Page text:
Legislation aims to protect victims of ‘revenge porn’
■ Chronicle News Service
U.S. Senators Kamala D. Harris (D-CA), Richard Burr (R-NC), and Amy Klobuchar (D-MN), alongside Rep. Jackie Speier (D-CA) today introduced the Ending Nonconsensual Online User Graphic Harassment (ENOUGH) Act of 2017, bipartisan legislation that will address the malicious exploitation of private, explicit images, such as “revenge porn” and “sextortion.” Rep. Speier previously introduced a version of this bill in the 114th Congress, the Intimate Privacy Protection Act of 2016.
“Perpetrators of exploitation who seek to humiliate and shame their victims must be held accountable. It is long past time for the federal government to take action to give law enforcement the tools they need to crack down on these crimes,” said Sen. Harris.
“For victims of nonconsensual pornography, technology today makes it possible to destroy a person’s life with the click of a button or a tap on a cell phone. The damage caused by these attacks can crush careers, tear apart families, and, in the worst cases, has led to suicide,” said Congresswoman Speier. “What makes these acts even more despicable is that many predators have gleefully acknowledged that the vast majority of their victims have no way to fight back. Even in states that have laws on the books, the average person can’t afford to take on these predators in civil courts. Worse are the numerous victims who have mustered the courage and strength to pursue criminal charges, only to learn there is no law that protects them. The ENOUGH Act will fix this gaping hole in our legal system.” “It’s time to update the law and ensure that individuals who maliciously exploit the private information and images of their victims are held accountable under criminal statute. New technologies can make our lives better, but they also open a new platform for abuse and exploitation. Congress needs to help our laws adapt to this new era and this bill will provide the tools needed to stop these acts,” said Sen. Burr.
“As a former prosecutor, I know the importance of a victim-centered approach in the fight against online exploitation. Our bipartisan legislation ensures that we put the needs of victims of nonconsensual online exploitation first and provide law enforcement with resources to help bring perpetrators of these crimes to justice,” said Sen. Klobuchar.
“In a world where smart phones and devices are used to record and transmit every moment in life, it is becoming increasingly important to protect against malicious sharing of private, explicit images. These online privacy violations exponentially and disproportionately target women and minors. While 35 states have enacted statutes in this area, federal intervention is necessary to provide complete and consistent coverage across state lines. This important bill would narrowly establish federal criminal liability for individuals who share private, explicit images without consent, while including civil liberty safeguards to ensure that only those who share with malicious intent are liable,” said William Johnson, executive director of National Association of Police Organizations.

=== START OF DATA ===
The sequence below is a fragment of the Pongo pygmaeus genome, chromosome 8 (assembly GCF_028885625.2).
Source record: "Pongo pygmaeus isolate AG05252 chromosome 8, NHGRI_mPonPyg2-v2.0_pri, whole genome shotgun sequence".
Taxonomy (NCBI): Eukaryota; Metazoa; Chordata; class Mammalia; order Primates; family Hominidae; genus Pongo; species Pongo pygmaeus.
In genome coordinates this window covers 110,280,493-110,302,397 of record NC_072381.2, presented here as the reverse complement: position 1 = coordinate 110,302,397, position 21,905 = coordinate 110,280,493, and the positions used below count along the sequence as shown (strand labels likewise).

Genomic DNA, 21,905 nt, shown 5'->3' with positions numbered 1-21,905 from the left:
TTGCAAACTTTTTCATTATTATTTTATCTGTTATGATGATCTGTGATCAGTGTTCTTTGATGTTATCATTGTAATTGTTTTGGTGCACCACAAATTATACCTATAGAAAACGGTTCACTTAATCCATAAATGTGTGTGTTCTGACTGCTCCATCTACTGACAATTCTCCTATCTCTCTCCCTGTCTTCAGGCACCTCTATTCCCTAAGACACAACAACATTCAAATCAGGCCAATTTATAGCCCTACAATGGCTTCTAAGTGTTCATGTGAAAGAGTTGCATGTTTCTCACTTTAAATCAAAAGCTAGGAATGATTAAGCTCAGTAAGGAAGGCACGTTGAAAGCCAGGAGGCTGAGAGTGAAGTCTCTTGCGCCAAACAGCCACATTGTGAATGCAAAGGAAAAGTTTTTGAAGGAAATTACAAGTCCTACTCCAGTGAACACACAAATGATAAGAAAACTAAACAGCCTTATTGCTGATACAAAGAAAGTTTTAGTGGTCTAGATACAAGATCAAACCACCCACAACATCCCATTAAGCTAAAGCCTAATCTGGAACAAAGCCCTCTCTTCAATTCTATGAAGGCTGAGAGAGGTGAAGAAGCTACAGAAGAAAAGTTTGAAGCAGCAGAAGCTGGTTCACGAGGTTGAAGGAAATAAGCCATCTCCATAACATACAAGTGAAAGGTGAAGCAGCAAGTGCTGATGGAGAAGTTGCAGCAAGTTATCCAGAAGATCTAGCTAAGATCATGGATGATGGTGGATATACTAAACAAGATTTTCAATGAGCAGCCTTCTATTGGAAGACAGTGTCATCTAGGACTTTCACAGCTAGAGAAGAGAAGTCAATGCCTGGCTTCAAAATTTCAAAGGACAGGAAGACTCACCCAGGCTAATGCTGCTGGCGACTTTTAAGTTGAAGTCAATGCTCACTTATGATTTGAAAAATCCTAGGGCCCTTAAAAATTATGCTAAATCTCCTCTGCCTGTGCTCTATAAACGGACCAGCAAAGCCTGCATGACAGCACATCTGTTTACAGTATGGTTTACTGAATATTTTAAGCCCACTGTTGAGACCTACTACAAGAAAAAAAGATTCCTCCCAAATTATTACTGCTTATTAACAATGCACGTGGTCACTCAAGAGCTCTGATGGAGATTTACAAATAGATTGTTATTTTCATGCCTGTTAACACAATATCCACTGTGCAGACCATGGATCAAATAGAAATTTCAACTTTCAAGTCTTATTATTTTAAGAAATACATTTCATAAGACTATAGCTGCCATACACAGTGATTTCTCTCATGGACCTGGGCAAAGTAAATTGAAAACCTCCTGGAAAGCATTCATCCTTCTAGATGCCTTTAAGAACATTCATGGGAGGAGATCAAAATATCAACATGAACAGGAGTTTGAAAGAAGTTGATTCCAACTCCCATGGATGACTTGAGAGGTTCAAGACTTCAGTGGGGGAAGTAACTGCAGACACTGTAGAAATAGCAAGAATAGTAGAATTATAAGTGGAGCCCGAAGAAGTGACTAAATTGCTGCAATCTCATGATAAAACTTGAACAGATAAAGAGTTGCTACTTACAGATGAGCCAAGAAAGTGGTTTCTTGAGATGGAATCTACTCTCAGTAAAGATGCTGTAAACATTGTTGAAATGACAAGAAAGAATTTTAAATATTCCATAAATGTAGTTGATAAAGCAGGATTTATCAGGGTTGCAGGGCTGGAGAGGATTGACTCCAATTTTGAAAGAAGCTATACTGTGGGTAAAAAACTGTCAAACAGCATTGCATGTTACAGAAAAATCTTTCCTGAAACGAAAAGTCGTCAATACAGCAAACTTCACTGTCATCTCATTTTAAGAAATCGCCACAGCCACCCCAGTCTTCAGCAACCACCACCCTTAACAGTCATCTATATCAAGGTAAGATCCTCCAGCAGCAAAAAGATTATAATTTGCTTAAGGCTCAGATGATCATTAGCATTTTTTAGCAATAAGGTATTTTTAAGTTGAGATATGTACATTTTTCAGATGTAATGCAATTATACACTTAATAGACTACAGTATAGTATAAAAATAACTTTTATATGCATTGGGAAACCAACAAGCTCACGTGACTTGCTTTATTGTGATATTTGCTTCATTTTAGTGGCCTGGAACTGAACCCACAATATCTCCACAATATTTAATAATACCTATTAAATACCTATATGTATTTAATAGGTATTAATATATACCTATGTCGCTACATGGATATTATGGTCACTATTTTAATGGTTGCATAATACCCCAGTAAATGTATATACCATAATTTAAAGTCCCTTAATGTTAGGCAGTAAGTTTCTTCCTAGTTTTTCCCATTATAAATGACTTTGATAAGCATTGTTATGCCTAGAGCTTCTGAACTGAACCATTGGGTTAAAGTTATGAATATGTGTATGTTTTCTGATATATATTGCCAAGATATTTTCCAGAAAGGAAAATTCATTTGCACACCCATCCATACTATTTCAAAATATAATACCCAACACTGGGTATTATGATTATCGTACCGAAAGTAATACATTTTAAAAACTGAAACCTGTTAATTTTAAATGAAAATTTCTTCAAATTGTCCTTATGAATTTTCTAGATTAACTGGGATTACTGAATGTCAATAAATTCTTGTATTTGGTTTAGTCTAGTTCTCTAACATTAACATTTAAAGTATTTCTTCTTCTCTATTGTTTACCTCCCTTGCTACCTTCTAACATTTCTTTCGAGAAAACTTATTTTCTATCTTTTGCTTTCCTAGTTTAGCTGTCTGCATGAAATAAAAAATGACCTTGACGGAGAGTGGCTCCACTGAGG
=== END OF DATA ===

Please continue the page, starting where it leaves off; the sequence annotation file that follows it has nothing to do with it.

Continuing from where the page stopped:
“We are grateful to the ENOUGH Act’s bipartisan, bicameral supporters for protecting the victims of ‘revenge porn,’ ‘sextortion’ and other online crimes. With sexual predators increasingly turning to the Internet to do harm, we need effective tools for addressing these serious privacy violations. We look forward to working with Congress to help pass this bill,” said Rebecca O’Connor, vice president of public policy, Rape, Abuse & Incest National Network (RAINN).
The ENOUGH Act would:
– Ensure that the Department of Justice has an appropriate and effective tool for addressing these serious privacy violations.
– Narrowly establish federal criminal liability for individuals who share private, explicit images without consent.
– Strike an effective balance between protecting the victims of these serious privacy violations and ensuring that vibrant online speech is not burdened. A prosecution under the ENOUGH Act would require proving that the defendant was aware of a substantial risk that the victim expected the image would remain private and that the sharing could cause harm to the victim. A prosecution would also have to prove that no reasonable person would consider the shared image to touch on a matter of public concern.
The ENOUGH Act is cosponsored in the House of Representatives by Reps. Ryan Costello (R-PA), Trey Gowdy (R-SC), Pat Meehan (R-PA), Katherine Clark (D-MA), Tom Rooney (R-FL), Gregory Meeks (D-NY), and Walter Jones (R-NC).
The ENOUGH Act has received support from more than a dozen leading organizations from the law enforcement, women’s rights and family issues, and technology community including National Association of Assistant United States Attorneys, National District Attorneys Association, National Organization for Women, Feminist Majority, Facebook, and Twitter.
As Attorney General of California, Harris led the prosecution of operators of “revenge porn” websites, believed to be the first prosecutions of their kind in the nation. Harris also launched a Cyber Exploitation Task Force, which built new online resources for victims, developed new tools and training for law enforcement officers, and partnered with the technology sector and leading researchers to counter these privacy violations. Harris also sponsored state legislation that gives law enforcement the ability to search for and seize non-consensual intimate images pursuant to a warrant, as well as enables prosecutors to bring charges in the county where a victim resides.